Across the three regions, species richness gradients differed greatly (e.g. Fig. 4). Extensive sheep grazing led to high species richness in the Swabian Alp, while the rich, organic soils of Schorfheide-Chorin had very low species richness. This is in line with analyses by Socher et al. [16, 17], who report differential effects of management for the three exploratories: the diversity-promoting effect of grazing in the Swabian Alp is inverted into a negative effect in Schorfheide-Chorin. This may be due to grazing disturbance being at a small spatial scale, increasing dominance of tall species in fertile grasslands [29]. We cannot resolve whether it is the regional conditions that led to different correlations between species richness and buffering ability (Fig. 4) or because this finding is due to the fact that the regions cover different ranges along the species-richness gradient. To address this question, the experiment could be repeated on sites specifically selected to yield similar richness ranges in all three regions.

Beier et al. [30] point out that the approach we have chosen (“multi-factor application”) inevitably confounds the effects of spring warming and summer drought. This is the price to pay for manipulating a specific scenario (or as they call it, the “inevitable dilemma”). The way spring warming and summer drought act in combination is not obvious. Spring warming led to an earlier growth, which could lead to an overall earlier season of unchanged length. We found no visual evidence for shifted phenology in summer, and also Reyes-Fox et al. [31] showed that warming extends, rather than moves, the season in a temperate grassland. Our experiment is insufficient to tease apart the different effects, and how they may accumulate over time.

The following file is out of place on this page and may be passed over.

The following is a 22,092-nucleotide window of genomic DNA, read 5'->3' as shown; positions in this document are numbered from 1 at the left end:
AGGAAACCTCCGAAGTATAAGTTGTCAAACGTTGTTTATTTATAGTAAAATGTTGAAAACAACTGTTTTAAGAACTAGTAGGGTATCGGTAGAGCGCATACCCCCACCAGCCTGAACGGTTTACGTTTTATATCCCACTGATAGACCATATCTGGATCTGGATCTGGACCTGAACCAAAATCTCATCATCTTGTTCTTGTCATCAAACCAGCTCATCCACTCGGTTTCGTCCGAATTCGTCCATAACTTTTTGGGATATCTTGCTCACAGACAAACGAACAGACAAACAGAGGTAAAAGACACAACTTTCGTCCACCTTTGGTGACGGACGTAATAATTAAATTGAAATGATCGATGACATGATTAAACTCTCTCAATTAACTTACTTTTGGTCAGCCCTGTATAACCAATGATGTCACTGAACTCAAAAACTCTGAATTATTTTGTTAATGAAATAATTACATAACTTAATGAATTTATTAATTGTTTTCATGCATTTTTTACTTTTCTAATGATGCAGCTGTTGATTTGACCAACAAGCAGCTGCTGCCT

The interplay of species richness and drought, in particular, has received substantial attention in the ecological literature. To better place our results in this context, we differentiate studies along two axes: (1) whether drought was manipulated or occurred naturally, and (2) whether diversity gradients were experimentally established or naturally realised in the field. In all of the resulting four combinations one can evaluate the importance of biodiversity for buffering drought effects. Our experiment (drought manipulation in natural diversity setting) showed little ability to buffer drought. This is consistent with most similarly designed studies [32,33,34,35,36,37], which report no biodiversity effect on drought resistance. Furthermore, also drought manipulations in experimental diversity gradients, which are rare, largely found no buffering effect [38,39,40], but see Kreyling et al. [41] for some buffering, discussed below). This is in contrast to all findings from measurements taken under naturally occurring drought. Plant species richness reduced the effect of drought under natural diversity settings [5, 42, 43] as well as under experimental biodiversity gradients (reviewed in [44, 45]. Natural diversity settings have the distinct disadvantage of confounding richness and environment. If the process that leads to higher plant diversity is also responsible for the system’s resistance to drought, one cannot attribute resistance exclusively to plant diversity (see e.g., [46]). The predominant lack of buffering in drought manipulations even on experimental diversity gradients suggests a different reason, however.